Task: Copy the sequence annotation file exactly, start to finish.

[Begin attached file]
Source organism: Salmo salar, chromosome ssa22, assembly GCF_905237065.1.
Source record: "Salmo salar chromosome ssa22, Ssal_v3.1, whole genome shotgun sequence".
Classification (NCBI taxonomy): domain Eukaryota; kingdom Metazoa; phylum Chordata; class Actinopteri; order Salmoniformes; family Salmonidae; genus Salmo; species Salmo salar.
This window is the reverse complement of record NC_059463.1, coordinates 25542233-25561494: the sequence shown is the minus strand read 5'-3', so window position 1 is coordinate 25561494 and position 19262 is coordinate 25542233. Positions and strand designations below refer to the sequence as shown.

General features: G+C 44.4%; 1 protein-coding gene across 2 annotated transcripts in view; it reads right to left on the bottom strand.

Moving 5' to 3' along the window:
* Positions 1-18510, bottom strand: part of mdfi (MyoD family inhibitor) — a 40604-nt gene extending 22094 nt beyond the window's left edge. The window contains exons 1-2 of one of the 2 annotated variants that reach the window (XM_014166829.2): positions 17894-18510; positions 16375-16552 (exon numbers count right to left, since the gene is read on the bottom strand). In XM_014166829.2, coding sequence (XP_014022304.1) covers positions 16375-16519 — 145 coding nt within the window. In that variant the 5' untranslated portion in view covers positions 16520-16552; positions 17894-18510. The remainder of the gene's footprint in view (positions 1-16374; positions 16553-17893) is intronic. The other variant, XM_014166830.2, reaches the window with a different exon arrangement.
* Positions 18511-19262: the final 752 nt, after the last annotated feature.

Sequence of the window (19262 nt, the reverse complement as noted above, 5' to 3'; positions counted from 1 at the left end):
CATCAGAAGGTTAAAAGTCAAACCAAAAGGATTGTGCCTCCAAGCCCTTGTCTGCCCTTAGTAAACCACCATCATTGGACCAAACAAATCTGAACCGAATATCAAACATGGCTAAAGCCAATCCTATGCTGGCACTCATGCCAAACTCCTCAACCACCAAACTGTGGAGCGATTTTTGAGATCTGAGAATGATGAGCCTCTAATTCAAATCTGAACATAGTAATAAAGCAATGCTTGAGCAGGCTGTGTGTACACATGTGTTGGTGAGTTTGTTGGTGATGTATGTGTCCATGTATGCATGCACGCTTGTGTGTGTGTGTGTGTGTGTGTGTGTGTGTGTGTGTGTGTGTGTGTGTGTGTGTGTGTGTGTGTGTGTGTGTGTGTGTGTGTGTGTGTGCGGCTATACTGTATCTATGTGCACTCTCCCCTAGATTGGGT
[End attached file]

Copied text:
Source organism: Salmo salar, chromosome ssa22, assembly GCF_905237065.1.
Source record: "Salmo salar chromosome ssa22, Ssal_v3.1, whole genome shotgun sequence".
Classification (NCBI taxonomy): domain Eukaryota; kingdom Metazoa; phylum Chordata; class Actinopteri; order Salmoniformes; family Salmonidae; genus Salmo; species Salmo salar.
This window is the reverse complement of record NC_059463.1, coordinates 25542233-25561494: the sequence shown is the minus strand read 5'-3', so window position 1 is coordinate 25561494 and position 19262 is coordinate 25542233. Positions and strand designations below refer to the sequence as shown.

General features: G+C 44.4%; 1 protein-coding gene across 2 annotated transcripts in view; it reads right to left on the bottom strand.

Moving 5' to 3' along the window:
* Positions 1-18510, bottom strand: part of mdfi (MyoD family inhibitor) — a 40604-nt gene extending 22094 nt beyond the window's left edge. The window contains exons 1-2 of one of the 2 annotated variants that reach the window (XM_014166829.2): positions 17894-18510; positions 16375-16552 (exon numbers count right to left, since the gene is read on the bottom strand). In XM_014166829.2, coding sequence (XP_014022304.1) covers positions 16375-16519 — 145 coding nt within the window. In that variant the 5' untranslated portion in view covers positions 16520-16552; positions 17894-18510. The remainder of the gene's footprint in view (positions 1-16374; positions 16553-17893) is intronic. The other variant, XM_014166830.2, reaches the window with a different exon arrangement.
* Positions 18511-19262: the final 752 nt, after the last annotated feature.

Sequence of the window (19262 nt, the reverse complement as noted above, 5' to 3'; positions counted from 1 at the left end):
CATCAGAAGGTTAAAAGTCAAACCAAAAGGATTGTGCCTCCAAGCCCTTGTCTGCCCTTAGTAAACCACCATCATTGGACCAAACAAATCTGAACCGAATATCAAACATGGCTAAAGCCAATCCTATGCTGGCACTCATGCCAAACTCCTCAACCACCAAACTGTGGAGCGATTTTTGAGATCTGAGAATGATGAGCCTCTAATTCAAATCTGAACATAGTAATAAAGCAATGCTTGAGCAGGCTGTGTGTACACATGTGTTGGTGAGTTTGTTGGTGATGTATGTGTCCATGTATGCATGCACGCTTGTGTGTGTGTGTGTGTGTGTGTGTGTGTGTGTGTGTGTGTGTGTGTGTGTGTGTGTGTGTGTGTGTGTGTGTGTGTGTGTGTGTGTGTGCGGCTATACTGTATCTATGTGCACTCTCCCCTAGATTGGGT